Landis & Landis Construction, LLC entered into a residential lease agreement with Nation to house a construction crew. Upon moving into the leased house, crew members smelled a “strong ‘dead animal’ odor in the house” and found rodent feces, poison, and torn food wrappers in the house and on the leased premises. Concerned about a rodent infestation, the crew members vacated the house. Landis then sued Nation to recover prepaid rent.

The trial court dismissed Landis’s claims on summary judgment. Landis appealed, arguing that Nation had breached an implied warranty of habitability. The Court of Appeals reversed and clarified three points of law germane to landlord-tenant relations: (1) a common law claim for breach of the implied warranty of habitability is separate from, and was not superseded by, statutory remedies created by the Residential Landlord Tenant Act (RLTA), RCW 59.18; (2) notice and opportunity to cure is not a condition precedent to a common-law habitability claim; and (3) rodent infestation is a potential safety hazard giving rise to a habitability claim.

RLTA’s Effect on Common Law Claim for Breach of Implied Warranty of Habitability

  • Even though the RLTA provides a statutory remedy for a landlord’s failure to maintain a habitable residence (see RCW 59.18.060, .060(4), .120, .090), the RLTA did not supersede common law remedies available to tenants. Rather, under the RLTA’s plain language tenants may pursue statutory remedies “in addition to pursuit of remedies otherwise provided . . . by law.” RCW 59.18.070 (emphasis added).
  • Shortly after the RLTA took effect, the Washington Supreme Court recognized the existence of the implied warranty of habitability (see Foisy v. Wyman, 83 Wn.2d 22, 28, 515 P.2d 160 (1973)), and the Court of Appeals later observed that nothing indicated that the Legislature intended for the RLTA “to restrict application of the implied warranty of habitability” (Aspon v. Loomis, 62 WN. App. 818, 825, 816 P.2d 751 (1991)).

 Notice and Opportunity to Cure Is Not a Condition Precedent to a Habitability Claim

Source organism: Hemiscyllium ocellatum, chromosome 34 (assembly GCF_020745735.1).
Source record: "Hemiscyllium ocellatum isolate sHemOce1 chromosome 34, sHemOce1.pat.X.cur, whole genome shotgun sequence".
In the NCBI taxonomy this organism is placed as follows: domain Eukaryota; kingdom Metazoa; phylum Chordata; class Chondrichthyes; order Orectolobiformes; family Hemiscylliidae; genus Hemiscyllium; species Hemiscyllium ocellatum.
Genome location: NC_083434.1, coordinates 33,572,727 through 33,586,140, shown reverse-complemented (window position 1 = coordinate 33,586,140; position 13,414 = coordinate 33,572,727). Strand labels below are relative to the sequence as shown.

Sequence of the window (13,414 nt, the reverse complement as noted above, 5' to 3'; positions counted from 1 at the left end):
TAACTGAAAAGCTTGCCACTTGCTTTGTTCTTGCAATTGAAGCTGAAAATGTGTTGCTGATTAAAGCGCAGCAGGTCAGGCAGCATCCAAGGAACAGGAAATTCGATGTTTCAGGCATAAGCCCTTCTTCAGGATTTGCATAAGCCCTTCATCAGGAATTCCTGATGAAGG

• Where a defective condition constituting a material breach of the lease agreement is patent at the move-in date, a tenant need not give a landlord notice and opportunity to cure before availing himself or herself of the remedy of rescission.

Rodents as Safety Hazards

  • The Court clarified that the standard for a common law habitability claim is whether the complained-of condition presents a “‘substantial risk of future danger’” (quoting Westlake View Condo. Ass’n v. Sixth Ave. View Partners, LLC , 146 Wn. App. 760, 771–72, 193 P.3d 161 (2008) (emphasis added); see also Atherton Condominium Apartment-Owners Ass’n Board of Directors v. Blume Dev. Co. , 115 Wn.2d 506, 519–22, 799 P.2d 250 (1990)), not whether the condition at issue rendered a dwelling  actually unfit to be lived in, which standard the court previously referenced in the context of a statutory habitability claim. See Wright v. Miller , 93 Wn. App. 189, 200-01, 963 P.2d 934 (1998).
  • With that clarification, the Court observed that a rodent infestation indisputably constitutes a safety hazard risk supporting a common law habitability claim.

Applying those standards to the evidence submitted to the trial court, the Court concluded that Landis had raised multiple triable issues of fact. It declined as premature Landis’s request for a contractual award of prevailing party attorney fees because no party had yet prevailed.

Read the October 8, 2012 opinion